At Pineview Institute, Norman Bates (Freddie Highmore) has slowly come to terms with exactly who lives inside him, how he becomes “Norma” to protect himself. However, when he discovers that his mother, Norma (Vera Farmiga), married good Sheriff Alex Romero (Nestor Carbonell) while he was away, he plots his return to the Bates Motel. It’s beginning to look like this truly bizarre love triangle will be the season’s endgame.
Norman is meeting with Dr. Edwards (Damon Gupton) again, and he seems ready to walk through the darkness with his new guide. As the doctor says, “For things to get better, they have to feel worse first.” Not long after, we get an interesting overhead transition to Norma and Alex having sex in their bedroom, almost as if they’re in the same building as Norman and Dr. Edwards. They’re not, of course, but the show is foreshadowing how this relationship will dictate the last three episodes of the season, while also illustrating how Norman is intrinsically tied to his mother. It was risky of Bates Motel to separate Norman and Norma for the bulk of the season, and it’s essential to keep them connected with creative visual cues.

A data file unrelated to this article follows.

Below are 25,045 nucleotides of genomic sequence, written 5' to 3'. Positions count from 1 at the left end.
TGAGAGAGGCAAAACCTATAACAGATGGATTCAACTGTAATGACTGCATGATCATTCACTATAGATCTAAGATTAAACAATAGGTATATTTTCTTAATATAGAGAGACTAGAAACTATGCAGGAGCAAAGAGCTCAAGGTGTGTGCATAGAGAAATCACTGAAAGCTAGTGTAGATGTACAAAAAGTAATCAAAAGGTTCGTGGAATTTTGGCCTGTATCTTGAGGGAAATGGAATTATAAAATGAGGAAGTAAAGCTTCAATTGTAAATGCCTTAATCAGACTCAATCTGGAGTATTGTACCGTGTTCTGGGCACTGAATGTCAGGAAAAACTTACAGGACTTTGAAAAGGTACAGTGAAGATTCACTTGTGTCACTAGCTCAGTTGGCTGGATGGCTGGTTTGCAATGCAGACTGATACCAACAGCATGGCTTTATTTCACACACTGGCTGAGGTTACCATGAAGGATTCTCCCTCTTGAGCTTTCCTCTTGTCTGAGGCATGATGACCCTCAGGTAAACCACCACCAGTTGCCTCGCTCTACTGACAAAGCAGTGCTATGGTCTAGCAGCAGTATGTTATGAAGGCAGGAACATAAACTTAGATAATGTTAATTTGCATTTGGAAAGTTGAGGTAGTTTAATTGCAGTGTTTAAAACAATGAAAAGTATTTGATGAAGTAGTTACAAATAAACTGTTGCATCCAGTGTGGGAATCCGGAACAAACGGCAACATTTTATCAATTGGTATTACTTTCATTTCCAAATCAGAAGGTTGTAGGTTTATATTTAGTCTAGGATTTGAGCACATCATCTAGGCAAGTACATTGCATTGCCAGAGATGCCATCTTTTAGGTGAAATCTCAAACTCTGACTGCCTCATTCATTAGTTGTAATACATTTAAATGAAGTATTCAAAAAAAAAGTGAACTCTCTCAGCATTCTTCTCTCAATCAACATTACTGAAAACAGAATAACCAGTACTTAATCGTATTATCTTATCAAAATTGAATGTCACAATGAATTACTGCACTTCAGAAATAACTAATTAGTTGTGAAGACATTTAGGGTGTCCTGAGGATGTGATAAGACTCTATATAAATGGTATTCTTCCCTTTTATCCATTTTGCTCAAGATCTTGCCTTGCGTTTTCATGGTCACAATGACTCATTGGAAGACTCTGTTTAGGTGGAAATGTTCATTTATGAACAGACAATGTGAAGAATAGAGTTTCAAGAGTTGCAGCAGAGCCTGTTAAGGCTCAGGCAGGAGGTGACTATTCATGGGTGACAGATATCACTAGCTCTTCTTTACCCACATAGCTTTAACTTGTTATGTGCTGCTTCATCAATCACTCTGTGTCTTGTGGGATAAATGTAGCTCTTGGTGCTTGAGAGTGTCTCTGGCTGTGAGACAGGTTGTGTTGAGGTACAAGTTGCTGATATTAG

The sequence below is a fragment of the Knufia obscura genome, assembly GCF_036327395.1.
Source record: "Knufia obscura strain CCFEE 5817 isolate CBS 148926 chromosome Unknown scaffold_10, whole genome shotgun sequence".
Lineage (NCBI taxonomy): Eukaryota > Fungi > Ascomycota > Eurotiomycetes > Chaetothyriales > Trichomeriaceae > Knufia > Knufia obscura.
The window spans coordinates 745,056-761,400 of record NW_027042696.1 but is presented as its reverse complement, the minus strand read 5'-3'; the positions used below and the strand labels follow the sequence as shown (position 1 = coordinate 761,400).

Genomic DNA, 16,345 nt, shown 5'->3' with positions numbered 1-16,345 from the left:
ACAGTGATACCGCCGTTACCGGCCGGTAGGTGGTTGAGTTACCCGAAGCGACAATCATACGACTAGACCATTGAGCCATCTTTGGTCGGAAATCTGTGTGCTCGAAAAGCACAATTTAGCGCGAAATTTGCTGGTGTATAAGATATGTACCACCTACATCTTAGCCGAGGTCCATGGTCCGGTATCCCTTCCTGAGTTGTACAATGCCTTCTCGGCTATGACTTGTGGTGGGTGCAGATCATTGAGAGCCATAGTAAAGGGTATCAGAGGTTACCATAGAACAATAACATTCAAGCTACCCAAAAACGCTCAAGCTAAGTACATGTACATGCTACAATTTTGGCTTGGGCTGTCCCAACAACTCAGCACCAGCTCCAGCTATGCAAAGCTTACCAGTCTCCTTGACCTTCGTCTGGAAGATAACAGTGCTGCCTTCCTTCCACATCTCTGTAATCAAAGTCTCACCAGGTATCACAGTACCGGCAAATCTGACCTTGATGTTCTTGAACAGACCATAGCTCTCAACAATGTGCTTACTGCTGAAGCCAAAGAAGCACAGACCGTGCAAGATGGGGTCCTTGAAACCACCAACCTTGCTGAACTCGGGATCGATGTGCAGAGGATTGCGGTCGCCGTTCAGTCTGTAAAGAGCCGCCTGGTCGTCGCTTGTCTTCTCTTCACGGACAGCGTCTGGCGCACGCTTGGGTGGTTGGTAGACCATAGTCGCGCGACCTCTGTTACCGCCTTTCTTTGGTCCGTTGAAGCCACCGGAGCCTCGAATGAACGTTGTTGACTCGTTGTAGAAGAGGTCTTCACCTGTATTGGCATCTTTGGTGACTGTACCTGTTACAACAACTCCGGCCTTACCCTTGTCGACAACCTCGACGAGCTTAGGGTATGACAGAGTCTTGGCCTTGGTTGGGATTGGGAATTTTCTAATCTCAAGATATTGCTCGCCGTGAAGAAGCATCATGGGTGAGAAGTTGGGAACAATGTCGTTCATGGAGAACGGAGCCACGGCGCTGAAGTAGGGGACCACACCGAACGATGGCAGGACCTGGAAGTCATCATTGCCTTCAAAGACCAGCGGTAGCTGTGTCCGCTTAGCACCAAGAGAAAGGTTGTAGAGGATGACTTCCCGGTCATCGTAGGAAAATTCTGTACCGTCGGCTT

Soon enough, Norman is in arts-and-crafts class, building a dog with papier-mâché before his world comes crashing down. After a bit of chit-chat with Julian (Marshall Allman), Norman sees a torn-up newspaper photo of his mother … with her new husband. Uh oh. Remember: Norman didn’t know mom got hitched while he was away. There’s no way this is going to end well. No one comes between this boy and his mother.